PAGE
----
Kevin and Jay are quite possibly the two biggest Disney parks fans I've ever met. They were probabbly the first two people I've met in my life who not only instantly understood the logic behind a round-the-world Disney trip, but who could subsequently inform me of everything I needed to know about Disneyland Paris and that I should have known about HKDL. We ended up spending the rest of the day together (and most of the day together on Day 21). It is not often that I feel completely inadequate in my Disney knowledge, but it was nice to be able to learn so much. Plus they are both fans of shows (Kevin in particular) and, as you may have gathered by their complete absence from previous parts of the trip report, I usually can't be bothered. But I was enjoying hanging out with them and so I went to the TDR shows and they were fantastic. Starting with Legends of Mythica:

The show takes place both through floats on the water and by performers on the land. Usually Disney afternoon shows/parades are hum-drum affairs that do just enough to keep the kids occupied during the heat of the day. This, on the other hand, was a spectacle and would have been worthy of a nightime slot at any other park.

Ah! Unfamiliar crotch!

Those are giant floats on the lagoon in the background

After Legends of Mythica, Kevin expressed a desire to try Aquatopia. I had heard from several people/places that Aquatopia was the water equivalent to Autotopia, the incredibly lame oh-my-god-why-the-hell-does-this-get-so-much-prime-Tomorrowland-real-estate car ride in which you go ten miles an hour around a track while inhaling gas fumes. Kevin's a completionist though, so on we went:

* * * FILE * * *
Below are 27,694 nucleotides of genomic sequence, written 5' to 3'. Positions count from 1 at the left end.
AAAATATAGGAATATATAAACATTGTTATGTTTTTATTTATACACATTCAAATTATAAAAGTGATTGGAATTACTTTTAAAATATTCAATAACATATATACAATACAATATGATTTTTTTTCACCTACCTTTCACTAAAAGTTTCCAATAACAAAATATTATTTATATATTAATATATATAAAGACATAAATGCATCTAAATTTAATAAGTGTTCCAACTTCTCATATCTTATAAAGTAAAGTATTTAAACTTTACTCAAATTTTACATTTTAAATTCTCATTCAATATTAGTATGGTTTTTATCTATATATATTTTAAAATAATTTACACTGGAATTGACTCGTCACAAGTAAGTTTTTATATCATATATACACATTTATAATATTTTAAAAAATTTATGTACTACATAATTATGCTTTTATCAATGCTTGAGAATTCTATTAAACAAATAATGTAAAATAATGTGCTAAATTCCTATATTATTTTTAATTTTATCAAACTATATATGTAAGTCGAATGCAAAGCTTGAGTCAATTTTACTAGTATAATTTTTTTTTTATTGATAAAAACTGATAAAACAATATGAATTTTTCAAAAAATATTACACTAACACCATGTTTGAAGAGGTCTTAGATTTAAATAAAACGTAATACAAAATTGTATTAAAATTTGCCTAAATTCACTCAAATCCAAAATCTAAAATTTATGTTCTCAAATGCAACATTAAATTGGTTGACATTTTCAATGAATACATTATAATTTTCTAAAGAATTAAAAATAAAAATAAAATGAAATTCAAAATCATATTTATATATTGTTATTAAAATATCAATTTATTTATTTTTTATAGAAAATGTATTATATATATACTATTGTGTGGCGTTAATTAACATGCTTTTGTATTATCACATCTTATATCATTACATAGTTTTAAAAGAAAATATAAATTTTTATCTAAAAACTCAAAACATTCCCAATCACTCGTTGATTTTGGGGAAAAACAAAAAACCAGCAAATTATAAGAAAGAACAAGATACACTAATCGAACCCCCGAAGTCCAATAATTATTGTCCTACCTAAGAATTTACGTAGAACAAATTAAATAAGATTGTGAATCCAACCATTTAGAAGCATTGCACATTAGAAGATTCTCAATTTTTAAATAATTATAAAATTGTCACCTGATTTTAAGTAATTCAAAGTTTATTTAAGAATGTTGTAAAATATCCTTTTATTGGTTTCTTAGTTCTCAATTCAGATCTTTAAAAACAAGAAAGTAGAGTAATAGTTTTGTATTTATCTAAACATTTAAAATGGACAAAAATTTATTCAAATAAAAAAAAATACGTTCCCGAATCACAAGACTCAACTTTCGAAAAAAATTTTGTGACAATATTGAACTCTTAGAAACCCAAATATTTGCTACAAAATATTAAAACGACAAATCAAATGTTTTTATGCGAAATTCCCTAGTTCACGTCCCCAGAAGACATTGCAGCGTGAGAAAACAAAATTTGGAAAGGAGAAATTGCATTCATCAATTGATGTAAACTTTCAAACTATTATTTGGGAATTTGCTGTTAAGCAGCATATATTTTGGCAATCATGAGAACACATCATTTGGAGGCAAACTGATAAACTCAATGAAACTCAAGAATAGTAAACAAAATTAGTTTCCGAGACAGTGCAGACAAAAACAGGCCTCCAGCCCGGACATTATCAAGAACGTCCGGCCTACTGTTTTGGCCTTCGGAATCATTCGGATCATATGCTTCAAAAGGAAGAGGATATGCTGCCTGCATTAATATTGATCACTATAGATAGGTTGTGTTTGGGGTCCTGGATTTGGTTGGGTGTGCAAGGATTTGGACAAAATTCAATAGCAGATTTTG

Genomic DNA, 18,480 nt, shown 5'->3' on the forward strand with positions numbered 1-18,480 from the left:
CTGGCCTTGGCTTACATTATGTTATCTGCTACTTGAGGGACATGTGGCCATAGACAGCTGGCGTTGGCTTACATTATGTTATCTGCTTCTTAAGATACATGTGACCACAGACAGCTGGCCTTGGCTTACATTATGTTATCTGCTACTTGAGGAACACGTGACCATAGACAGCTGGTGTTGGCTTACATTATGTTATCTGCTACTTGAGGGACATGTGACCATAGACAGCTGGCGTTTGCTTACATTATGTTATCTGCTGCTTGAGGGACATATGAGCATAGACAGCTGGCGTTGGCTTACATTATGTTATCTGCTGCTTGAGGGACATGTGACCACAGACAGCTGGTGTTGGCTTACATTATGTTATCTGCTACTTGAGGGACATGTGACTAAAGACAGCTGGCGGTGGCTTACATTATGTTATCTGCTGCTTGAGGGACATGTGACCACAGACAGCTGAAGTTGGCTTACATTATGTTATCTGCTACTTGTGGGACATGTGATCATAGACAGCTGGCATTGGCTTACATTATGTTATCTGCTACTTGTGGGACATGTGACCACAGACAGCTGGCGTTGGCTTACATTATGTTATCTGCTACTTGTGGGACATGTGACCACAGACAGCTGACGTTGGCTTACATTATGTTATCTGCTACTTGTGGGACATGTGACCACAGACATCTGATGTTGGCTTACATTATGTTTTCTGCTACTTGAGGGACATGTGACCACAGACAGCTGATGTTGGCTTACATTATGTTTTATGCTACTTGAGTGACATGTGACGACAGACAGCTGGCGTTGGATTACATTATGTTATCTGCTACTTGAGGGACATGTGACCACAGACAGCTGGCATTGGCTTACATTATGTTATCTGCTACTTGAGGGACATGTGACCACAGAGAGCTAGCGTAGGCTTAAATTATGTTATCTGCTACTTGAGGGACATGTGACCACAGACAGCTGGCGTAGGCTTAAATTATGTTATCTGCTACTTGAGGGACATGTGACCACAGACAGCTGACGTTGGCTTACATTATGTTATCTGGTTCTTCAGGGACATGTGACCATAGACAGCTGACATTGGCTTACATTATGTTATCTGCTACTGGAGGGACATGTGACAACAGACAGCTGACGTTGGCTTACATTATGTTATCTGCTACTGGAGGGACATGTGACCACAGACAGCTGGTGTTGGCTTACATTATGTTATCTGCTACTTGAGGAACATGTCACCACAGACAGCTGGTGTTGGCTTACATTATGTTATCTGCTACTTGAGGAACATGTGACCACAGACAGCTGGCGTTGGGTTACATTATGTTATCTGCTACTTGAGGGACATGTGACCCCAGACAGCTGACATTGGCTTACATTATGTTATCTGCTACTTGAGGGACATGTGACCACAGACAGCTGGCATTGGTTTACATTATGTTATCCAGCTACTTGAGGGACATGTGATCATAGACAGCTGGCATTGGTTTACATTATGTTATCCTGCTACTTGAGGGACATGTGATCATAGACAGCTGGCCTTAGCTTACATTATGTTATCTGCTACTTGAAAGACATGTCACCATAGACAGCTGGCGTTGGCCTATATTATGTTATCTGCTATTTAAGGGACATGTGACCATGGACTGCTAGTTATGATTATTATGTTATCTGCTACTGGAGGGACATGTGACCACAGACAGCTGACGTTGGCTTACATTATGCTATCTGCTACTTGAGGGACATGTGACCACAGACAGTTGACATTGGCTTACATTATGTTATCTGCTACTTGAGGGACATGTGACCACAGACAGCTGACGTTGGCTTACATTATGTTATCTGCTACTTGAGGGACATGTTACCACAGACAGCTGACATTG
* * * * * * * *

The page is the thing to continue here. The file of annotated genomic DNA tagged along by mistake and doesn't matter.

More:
Turned out to be one of my most favorite rides. It has a seemingly-trackless system like Pooh and every ride has some random elements to it as you spin around a (very, very, very) shallow lake in your boat/car/buggy thing.

Our next goal was to catch a show in the Lost Delta but we had some time to get there so we rode Stormrider and then caught the Steamer (that's a boat). There was some question as to where exactly the boat left off, but as we passed through the docks in other lands it became clear that it let off exactly where we picked it up. Still fun!

It's a steampunk band that plays really good covers of Beatles songs on marching band instruments. This is why this is the greatest theme park in the world.

Hmm, Kirin and Tinker Bell on the same bottle. I like it.

I assume this is like the Friends of Bill W on cruise ships. Maybe the Korea Holics come here too.

Look at me, I'm riding Sebastian Cabot! That came out wrong.

S'good advice is all I'm saying.

Ah! It's coming right for us!

This was created to reinforce the idea that DisneySea is connected with Tokyo Bay. Brilliant.

As Jay pointed out, this is a doubly-brilliant reference since it's got C-3PO and it's crashed right outside the Indiana Jones ride (another George Lucas series)

I guess I'm taking photos of bathroom signs now?
We made our way over to Mystic Rythms. The outside of the show building is completely unassuming. Heck, even the stage is unassuming: